Government public servants are continuing to put on a brave face about forecasts for the carbon price under questioning from parliamentarians at Senate Estimates.
The secretary of the Department of Climate Change, Blair Comley, is still defending the 2011 modelling undertaken by Treasury, claiming its forecast of a global carbon price of $29 (nominal) per tonne of CO2 by 2015 is “not implausible”. And in support, assistant secretary James White pointed out the European Union was looking at holding back the auctioning of some permits in an effort to reflate prices above the current level of $9.75 (€7.70).
However while it might not be completely implausible, it seems an incredible amount would have to go right to support the $29 forecast. Essentially a significant recovery of the carbon price hangs on two policy changes which the European Commission (the bureaucratic arm of the European Union) has floated.
One is a short-term fix of holding back the auctioning of a proportion of permits until after 2015. So in this case permits currently planned to be sold in 2013, ’14 and ’15 would instead be backloaded into 2018, ’19 and ’20.
According to most carbon market analysts this would reflate prices in the short term provided enough permits were held-over. The European Commission has put forward for discussion three options for the amount of permits to be set-aside: 400 million, 900 million and 1.2 billion. The consensus view is that 400 million would do virtually nothing to improve prices but 900 million could lift prices to between around $13 to $19 (€10 to €15) by 2015. The 1.2 billion figure has largely been discounted by analysts as politically unacceptable. However ultimately that supply of permits will find itself back in the market and this will influence future expectations, meaning that prices will never get anywhere close to $29 by 2015 or even 2020.
This brings us to the second policy change which would provide a longer-term fix: the permanent removal of some of these permits and/or a tightening of the emissions target in 2020 to say a 25 or 30% reduction from 1990 levels plus locking-in further reductions for 2030. Neither the temporary set-aside nor the longer-term fix are a fait accompli, with major hurdles to surmount before implementation.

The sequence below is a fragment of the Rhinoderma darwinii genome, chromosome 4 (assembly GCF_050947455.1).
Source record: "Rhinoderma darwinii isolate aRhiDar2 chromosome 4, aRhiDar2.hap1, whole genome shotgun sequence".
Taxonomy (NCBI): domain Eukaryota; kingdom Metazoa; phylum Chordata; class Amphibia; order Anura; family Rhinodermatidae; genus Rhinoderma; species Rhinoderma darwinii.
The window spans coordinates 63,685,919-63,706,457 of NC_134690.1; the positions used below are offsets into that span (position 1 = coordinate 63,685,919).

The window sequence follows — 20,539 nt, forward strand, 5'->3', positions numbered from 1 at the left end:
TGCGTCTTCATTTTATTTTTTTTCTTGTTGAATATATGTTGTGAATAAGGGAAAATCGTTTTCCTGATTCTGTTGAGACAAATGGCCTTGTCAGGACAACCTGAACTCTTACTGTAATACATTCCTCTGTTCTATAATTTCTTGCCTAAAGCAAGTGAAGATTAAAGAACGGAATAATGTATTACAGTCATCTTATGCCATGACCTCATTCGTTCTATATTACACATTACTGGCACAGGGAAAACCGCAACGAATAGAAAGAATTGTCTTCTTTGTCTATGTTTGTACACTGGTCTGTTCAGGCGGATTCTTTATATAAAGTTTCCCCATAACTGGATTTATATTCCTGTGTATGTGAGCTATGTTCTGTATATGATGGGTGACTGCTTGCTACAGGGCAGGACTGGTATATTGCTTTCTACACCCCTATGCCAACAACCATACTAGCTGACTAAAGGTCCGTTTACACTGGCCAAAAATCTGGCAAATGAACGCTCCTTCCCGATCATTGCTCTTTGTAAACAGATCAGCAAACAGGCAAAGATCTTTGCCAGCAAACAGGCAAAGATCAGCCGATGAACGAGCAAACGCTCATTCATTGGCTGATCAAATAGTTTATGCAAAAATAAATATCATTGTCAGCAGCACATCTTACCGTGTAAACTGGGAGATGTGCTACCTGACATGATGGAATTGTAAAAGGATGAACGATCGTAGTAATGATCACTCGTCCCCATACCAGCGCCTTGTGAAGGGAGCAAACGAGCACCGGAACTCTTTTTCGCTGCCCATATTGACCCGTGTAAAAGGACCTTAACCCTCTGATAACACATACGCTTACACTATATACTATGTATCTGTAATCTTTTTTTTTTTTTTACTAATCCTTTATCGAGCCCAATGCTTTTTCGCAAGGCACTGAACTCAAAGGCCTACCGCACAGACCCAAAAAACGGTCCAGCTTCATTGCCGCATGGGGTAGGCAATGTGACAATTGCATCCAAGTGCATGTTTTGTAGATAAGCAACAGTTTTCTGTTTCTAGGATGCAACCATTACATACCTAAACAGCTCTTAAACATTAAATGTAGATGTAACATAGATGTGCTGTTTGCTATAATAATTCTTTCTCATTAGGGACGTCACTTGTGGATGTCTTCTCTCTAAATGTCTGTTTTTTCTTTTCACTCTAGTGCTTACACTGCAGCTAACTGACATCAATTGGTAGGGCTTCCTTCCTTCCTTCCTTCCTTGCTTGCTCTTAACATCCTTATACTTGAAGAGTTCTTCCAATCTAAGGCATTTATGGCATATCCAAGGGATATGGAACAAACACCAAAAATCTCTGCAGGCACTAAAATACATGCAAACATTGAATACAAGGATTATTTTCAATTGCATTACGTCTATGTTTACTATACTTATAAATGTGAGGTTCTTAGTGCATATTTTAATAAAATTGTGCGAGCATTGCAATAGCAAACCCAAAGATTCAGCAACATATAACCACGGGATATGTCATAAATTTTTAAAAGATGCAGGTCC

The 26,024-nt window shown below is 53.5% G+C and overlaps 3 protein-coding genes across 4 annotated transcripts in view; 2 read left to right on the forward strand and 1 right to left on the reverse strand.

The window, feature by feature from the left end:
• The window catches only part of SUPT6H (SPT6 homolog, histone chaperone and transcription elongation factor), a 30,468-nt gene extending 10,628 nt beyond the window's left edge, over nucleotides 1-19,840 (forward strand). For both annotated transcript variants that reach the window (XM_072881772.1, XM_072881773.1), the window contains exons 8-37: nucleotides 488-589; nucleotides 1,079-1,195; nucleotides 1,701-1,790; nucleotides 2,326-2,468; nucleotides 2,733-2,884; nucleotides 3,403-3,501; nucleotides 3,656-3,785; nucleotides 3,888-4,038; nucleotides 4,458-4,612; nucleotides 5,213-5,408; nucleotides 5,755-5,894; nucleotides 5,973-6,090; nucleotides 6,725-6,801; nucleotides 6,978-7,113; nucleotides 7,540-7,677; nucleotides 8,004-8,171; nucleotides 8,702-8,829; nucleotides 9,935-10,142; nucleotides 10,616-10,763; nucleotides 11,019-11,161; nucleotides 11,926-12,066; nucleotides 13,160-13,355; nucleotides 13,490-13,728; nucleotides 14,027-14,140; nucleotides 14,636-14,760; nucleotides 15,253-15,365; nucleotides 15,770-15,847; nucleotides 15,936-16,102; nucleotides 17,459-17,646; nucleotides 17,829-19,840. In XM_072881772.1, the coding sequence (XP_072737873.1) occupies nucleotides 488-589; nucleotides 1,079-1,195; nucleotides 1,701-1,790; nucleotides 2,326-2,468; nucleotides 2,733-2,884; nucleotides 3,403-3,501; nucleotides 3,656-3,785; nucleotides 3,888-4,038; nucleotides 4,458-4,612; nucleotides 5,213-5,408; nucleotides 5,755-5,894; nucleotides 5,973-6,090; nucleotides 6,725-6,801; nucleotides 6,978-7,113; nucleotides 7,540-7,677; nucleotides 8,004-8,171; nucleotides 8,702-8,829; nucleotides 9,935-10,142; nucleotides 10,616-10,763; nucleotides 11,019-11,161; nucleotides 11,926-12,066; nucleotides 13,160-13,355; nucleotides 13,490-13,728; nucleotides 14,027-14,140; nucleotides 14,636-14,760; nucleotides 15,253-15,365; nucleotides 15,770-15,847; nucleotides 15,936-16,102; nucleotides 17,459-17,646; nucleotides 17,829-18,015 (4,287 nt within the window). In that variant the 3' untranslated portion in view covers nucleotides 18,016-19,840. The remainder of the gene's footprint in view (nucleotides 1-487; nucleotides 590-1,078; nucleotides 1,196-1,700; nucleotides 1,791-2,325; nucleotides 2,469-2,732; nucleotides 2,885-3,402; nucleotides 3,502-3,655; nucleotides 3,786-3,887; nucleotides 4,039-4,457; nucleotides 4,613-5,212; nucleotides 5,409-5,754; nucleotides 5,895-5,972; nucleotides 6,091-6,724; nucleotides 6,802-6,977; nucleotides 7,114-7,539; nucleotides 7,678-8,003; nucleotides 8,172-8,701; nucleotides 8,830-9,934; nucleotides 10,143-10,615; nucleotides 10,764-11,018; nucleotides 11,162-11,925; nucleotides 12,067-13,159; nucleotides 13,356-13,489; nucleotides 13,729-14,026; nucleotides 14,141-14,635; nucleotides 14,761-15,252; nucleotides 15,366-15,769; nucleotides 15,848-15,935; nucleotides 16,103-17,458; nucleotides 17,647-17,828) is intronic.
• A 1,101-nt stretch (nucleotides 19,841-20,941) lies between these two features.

Originally the idea of back-ending the auctioning of permits was favoured because it was thought it could be implemented quickly by the European Commission changing regulations, without having to change legislation known as a Directive.
Changing the directive requires getting a vote of approval from both the European Parliament via a simple majority and also the European Council (the government ministers for each member country of the EU) which requires not just a majority, but 255 of the 345 votes held by member countries.
Changing regulations alone would instead just require the approval of a group of government officials from the member countries known as the Climate Change Committee. However even this is not an easy task as it also requires 255 member country votes.
The European Commission has since decided that it needs to change a single line in the Directive, so we’re now stuck in a lengthy process that requires agreement and co-ordination between the Parliament, the Council, as well as the Climate Change Committee.
At present the single line amendment is stalled in the European Parliament’s Environment, Public Health and Food Safety Committee (different to the Climate Change Committee), and so a vote on the amendment is not due until February 19, 2013. According to Deutsche Bank analyst Mark Lewis, it’s likely that the Climate Change Committee would not vote on the regulations until the parliament had approved the Directive amendment, so this would add further delay after February 19.
So we’ll be waiting a while before we know whether to expect even a mild recovery in the carbon price.
And as for the longer-term fix, we’ll be waiting even longer. According to Jos Delbeke, the director general for climate policy in the European Commission, it’s highly unlikely policy changes could be implemented by 2014. At a conference on October 5, Euractiv reported him as saying: “Let’s get real: We won’t be able to do everything by 2014 like we did on the climate and energy package in 2009.” Observing on the difficulties encountered from the set-aside initiative he added: “When I see what a limited proposal of a one-lime amendment provokes in terms of emotions, then I’m losing hope that by 2014 we could come forward with a comprehensive climate and energy package.”
Sure there’s a chance that we could have $29 carbon price by 2015 — Buckley’s chance.
*This article was originally published at Climate Spectator